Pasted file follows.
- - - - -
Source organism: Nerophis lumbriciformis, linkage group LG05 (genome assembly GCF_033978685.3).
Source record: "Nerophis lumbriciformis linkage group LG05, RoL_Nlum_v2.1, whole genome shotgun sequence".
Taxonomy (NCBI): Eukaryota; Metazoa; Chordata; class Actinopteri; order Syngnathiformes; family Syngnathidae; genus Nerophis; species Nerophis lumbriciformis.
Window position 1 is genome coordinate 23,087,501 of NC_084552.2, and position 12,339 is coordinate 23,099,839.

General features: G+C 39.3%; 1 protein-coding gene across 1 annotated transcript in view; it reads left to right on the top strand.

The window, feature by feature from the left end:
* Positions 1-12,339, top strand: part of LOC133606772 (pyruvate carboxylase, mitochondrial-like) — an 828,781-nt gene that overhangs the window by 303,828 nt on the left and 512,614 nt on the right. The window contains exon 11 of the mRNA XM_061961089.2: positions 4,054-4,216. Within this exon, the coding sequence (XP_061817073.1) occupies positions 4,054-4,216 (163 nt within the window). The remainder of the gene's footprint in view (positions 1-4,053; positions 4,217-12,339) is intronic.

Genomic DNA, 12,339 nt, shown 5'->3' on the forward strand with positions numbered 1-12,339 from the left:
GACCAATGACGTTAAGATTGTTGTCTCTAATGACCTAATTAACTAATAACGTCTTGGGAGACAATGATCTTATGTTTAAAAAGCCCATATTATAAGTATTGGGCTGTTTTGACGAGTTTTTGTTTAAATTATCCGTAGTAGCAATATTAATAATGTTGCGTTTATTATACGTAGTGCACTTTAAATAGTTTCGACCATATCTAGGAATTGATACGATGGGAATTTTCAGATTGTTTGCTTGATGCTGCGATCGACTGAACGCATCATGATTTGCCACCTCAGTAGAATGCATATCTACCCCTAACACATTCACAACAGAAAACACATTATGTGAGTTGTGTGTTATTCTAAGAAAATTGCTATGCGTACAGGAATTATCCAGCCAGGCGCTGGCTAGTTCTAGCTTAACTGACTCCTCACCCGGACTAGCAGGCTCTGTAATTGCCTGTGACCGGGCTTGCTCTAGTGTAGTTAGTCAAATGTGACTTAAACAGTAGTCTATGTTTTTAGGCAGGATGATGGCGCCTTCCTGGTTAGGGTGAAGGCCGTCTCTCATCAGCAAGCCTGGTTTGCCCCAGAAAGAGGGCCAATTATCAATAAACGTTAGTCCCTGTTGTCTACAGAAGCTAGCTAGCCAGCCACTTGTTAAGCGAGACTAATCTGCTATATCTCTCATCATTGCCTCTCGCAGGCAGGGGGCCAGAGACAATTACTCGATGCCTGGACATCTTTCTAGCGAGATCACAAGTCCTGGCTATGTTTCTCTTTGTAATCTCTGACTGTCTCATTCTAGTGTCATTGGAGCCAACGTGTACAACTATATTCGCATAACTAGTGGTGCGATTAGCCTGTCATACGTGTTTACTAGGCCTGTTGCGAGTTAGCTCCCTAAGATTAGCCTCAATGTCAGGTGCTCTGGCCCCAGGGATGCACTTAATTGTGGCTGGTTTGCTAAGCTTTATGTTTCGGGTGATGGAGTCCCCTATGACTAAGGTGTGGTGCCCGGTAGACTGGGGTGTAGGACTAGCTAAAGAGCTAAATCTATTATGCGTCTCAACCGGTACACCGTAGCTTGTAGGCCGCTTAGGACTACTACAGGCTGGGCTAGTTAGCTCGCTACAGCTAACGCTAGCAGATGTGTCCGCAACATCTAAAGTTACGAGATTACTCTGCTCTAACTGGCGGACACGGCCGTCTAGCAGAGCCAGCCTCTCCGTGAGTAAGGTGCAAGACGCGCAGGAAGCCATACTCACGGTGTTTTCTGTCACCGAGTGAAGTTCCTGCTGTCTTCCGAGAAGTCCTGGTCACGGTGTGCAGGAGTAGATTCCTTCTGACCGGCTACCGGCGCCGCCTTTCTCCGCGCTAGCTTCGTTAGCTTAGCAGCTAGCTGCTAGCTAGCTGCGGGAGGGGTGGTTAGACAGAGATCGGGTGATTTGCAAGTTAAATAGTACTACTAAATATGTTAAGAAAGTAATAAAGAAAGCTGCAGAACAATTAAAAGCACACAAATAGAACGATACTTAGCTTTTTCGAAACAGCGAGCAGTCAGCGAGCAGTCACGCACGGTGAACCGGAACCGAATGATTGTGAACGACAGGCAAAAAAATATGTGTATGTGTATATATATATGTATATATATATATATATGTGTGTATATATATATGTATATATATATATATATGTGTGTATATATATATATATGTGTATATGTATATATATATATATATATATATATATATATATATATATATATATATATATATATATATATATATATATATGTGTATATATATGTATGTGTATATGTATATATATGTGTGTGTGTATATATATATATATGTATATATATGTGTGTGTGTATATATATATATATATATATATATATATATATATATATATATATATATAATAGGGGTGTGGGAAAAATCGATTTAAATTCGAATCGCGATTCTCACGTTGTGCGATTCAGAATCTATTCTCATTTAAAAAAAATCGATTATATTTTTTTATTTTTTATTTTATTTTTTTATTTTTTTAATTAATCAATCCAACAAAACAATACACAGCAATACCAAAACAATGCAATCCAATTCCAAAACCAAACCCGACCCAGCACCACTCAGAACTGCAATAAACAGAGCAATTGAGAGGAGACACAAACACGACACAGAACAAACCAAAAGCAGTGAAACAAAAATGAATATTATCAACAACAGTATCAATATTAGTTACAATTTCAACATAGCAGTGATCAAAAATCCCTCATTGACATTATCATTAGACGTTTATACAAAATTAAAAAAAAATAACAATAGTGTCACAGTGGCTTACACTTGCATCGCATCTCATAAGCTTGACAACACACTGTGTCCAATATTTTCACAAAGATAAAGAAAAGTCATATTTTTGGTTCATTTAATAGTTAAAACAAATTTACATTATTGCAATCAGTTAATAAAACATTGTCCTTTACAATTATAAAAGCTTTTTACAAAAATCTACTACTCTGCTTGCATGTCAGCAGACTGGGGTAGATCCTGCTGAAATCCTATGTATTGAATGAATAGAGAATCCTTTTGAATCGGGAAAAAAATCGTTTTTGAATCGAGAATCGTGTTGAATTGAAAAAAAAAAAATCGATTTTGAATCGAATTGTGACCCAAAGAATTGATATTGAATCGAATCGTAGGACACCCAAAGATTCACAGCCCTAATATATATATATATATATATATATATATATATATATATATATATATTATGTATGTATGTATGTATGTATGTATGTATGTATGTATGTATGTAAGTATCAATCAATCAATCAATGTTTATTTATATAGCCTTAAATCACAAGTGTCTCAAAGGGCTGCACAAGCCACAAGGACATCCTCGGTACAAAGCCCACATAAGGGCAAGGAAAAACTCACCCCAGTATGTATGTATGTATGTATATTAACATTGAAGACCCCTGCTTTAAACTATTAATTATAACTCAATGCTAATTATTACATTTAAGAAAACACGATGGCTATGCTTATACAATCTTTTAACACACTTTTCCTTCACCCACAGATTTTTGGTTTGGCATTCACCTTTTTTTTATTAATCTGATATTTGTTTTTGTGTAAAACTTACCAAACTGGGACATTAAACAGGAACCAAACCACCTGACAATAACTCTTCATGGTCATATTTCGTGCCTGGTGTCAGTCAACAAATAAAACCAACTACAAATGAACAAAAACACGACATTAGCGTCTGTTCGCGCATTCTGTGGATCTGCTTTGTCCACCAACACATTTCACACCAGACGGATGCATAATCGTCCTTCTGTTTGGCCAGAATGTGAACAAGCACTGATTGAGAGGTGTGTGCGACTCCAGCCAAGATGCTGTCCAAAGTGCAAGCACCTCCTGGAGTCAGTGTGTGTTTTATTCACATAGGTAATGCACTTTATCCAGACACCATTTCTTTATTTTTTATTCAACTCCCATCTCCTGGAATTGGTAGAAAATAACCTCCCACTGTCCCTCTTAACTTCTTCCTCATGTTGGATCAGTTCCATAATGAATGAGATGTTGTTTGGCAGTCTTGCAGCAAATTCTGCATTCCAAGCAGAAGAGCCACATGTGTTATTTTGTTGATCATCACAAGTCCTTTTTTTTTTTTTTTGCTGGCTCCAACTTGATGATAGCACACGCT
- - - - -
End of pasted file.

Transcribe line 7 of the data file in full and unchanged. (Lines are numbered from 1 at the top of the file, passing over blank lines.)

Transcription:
* Positions 1-12,339, top strand: part of LOC133606772 (pyruvate carboxylase, mitochondrial-like) — an 828,781-nt gene that overhangs the window by 303,828 nt on the left and 512,614 nt on the right. The window contains exon 11 of the mRNA XM_061961089.2: positions 4,054-4,216. Within this exon, the coding sequence (XP_061817073.1) occupies positions 4,054-4,216 (163 nt within the window). The remainder of the gene's footprint in view (positions 1-4,053; positions 4,217-12,339) is intronic.